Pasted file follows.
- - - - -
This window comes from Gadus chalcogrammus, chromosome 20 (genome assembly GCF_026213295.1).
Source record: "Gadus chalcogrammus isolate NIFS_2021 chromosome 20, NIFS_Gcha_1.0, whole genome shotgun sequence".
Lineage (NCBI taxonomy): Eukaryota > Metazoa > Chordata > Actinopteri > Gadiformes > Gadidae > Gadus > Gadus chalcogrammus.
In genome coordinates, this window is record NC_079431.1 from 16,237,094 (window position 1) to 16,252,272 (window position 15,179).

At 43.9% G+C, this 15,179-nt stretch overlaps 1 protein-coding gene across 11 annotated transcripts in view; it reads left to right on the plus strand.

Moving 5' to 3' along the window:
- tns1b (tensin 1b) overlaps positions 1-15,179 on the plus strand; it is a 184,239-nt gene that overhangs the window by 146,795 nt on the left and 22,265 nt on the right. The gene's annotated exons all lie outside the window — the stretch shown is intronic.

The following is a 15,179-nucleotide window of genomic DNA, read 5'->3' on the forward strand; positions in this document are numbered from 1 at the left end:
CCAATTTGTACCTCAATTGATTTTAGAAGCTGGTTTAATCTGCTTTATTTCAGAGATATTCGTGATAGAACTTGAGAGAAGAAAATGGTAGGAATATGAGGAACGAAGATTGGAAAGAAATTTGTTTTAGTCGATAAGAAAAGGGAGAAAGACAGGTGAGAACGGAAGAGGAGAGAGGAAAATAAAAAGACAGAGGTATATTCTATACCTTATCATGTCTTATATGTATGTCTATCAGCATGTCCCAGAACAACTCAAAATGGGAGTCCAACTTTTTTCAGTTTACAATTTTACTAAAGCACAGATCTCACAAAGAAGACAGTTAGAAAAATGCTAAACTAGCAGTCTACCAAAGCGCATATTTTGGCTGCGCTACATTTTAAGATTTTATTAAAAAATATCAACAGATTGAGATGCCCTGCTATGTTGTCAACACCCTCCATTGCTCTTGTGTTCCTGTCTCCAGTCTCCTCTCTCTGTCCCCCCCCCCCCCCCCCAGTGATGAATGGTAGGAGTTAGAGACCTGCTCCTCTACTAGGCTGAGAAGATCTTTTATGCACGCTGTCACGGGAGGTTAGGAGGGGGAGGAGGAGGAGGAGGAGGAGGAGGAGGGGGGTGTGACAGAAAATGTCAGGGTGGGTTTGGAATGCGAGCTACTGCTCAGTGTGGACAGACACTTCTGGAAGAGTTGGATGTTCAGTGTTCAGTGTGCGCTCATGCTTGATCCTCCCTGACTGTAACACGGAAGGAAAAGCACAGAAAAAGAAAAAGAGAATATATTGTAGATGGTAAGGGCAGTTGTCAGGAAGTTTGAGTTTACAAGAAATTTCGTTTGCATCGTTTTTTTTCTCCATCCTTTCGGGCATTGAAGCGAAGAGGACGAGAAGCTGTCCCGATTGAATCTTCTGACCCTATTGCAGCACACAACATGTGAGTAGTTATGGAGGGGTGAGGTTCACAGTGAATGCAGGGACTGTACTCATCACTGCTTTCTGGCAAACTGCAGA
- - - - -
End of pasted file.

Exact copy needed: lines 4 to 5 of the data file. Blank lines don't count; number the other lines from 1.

In genome coordinates, this window is record NC_079431.1 from 16,237,094 (window position 1) to 16,252,272 (window position 15,179).

At 43.9% G+C, this 15,179-nt stretch overlaps 1 protein-coding gene across 11 annotated transcripts in view; it reads left to right on the plus strand.